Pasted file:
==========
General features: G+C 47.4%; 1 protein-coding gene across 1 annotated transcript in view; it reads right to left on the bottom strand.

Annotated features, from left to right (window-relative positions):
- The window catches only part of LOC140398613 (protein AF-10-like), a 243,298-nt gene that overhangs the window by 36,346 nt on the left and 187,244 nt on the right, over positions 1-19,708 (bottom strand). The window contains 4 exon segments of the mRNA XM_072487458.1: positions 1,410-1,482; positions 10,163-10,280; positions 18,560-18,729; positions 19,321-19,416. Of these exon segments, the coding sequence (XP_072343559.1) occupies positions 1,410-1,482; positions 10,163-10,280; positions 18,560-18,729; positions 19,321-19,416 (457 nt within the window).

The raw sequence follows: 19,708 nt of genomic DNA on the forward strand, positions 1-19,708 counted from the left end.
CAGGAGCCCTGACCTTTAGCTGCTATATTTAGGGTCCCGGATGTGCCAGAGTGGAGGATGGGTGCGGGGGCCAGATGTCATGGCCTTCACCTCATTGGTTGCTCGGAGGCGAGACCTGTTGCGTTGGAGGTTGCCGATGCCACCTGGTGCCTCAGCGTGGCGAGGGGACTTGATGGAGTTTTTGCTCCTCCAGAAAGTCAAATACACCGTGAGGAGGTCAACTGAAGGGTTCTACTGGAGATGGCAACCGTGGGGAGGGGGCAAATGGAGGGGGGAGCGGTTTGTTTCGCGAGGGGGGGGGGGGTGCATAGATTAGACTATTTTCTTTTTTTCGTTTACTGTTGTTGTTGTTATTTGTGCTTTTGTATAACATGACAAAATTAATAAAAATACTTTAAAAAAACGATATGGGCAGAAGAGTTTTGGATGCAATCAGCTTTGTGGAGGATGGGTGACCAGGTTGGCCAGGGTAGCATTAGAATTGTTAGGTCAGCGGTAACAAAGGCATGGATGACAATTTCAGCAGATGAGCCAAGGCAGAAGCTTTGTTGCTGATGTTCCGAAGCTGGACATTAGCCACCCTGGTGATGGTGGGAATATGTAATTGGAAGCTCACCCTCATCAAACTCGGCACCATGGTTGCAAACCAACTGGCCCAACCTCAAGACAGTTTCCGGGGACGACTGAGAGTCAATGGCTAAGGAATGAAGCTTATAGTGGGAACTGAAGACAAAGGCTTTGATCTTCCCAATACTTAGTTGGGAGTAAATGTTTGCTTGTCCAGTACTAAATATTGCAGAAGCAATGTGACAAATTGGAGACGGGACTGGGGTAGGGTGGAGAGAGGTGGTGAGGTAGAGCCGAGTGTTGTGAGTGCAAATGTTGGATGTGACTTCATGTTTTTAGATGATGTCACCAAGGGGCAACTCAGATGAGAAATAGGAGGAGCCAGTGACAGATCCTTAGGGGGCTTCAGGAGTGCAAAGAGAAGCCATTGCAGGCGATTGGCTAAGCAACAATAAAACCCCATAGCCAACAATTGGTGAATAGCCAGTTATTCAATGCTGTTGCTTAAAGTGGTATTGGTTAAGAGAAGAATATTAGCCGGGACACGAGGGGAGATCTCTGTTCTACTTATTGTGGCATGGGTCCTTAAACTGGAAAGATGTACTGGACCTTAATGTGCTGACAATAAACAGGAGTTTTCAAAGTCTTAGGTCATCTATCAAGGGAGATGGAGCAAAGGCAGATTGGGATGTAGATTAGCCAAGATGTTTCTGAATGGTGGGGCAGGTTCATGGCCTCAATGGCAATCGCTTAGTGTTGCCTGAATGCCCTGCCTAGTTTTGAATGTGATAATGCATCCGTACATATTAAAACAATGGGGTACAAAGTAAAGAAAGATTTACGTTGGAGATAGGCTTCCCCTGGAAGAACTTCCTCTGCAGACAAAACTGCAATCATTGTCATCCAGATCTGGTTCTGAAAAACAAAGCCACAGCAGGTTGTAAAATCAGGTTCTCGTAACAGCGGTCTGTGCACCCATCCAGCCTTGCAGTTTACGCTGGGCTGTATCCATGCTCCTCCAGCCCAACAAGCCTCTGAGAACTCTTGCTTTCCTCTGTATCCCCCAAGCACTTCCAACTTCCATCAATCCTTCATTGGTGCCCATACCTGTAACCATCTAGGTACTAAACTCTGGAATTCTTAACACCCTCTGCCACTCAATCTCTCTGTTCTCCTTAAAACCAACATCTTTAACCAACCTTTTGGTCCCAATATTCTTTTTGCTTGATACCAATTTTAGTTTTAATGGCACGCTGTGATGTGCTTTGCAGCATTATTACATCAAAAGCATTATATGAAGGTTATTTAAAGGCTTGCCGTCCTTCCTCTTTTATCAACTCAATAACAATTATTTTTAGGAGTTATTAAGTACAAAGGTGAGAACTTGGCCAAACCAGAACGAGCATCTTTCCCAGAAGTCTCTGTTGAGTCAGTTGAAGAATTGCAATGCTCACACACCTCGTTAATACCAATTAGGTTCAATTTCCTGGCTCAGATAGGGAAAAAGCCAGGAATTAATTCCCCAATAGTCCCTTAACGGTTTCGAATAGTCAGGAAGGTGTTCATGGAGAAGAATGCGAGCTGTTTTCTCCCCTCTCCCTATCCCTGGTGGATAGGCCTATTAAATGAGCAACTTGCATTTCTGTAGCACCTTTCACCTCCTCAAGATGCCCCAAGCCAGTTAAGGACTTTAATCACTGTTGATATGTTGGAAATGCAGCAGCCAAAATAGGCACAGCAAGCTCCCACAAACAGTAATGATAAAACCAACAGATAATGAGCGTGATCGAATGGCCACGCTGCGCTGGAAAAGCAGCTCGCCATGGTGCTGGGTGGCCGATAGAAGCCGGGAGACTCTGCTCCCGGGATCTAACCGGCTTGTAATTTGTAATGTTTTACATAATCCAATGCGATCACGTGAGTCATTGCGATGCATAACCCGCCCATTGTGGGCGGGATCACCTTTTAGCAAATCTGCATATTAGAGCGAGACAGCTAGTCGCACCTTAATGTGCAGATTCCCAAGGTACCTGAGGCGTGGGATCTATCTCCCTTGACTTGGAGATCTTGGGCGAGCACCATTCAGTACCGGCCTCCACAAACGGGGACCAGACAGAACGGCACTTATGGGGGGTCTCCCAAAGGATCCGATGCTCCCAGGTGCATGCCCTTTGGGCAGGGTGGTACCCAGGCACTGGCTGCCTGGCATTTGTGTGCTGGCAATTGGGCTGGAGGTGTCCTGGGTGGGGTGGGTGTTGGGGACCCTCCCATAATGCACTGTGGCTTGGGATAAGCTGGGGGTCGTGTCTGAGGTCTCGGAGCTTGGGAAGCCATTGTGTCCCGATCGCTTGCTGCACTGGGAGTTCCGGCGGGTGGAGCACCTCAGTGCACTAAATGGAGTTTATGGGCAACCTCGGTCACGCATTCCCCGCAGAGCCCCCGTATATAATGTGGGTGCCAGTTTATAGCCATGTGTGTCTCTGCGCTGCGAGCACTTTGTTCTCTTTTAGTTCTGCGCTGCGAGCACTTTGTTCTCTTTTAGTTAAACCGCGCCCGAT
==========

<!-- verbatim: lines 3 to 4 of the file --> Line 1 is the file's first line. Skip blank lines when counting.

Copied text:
- The window catches only part of LOC140398613 (protein AF-10-like), a 243,298-nt gene that overhangs the window by 36,346 nt on the left and 187,244 nt on the right, over positions 1-19,708 (bottom strand). The window contains 4 exon segments of the mRNA XM_072487458.1: positions 1,410-1,482; positions 10,163-10,280; positions 18,560-18,729; positions 19,321-19,416. Of these exon segments, the coding sequence (XP_072343559.1) occupies positions 1,410-1,482; positions 10,163-10,280; positions 18,560-18,729; positions 19,321-19,416 (457 nt within the window).

The raw sequence follows: 19,708 nt of genomic DNA on the forward strand, positions 1-19,708 counted from the left end.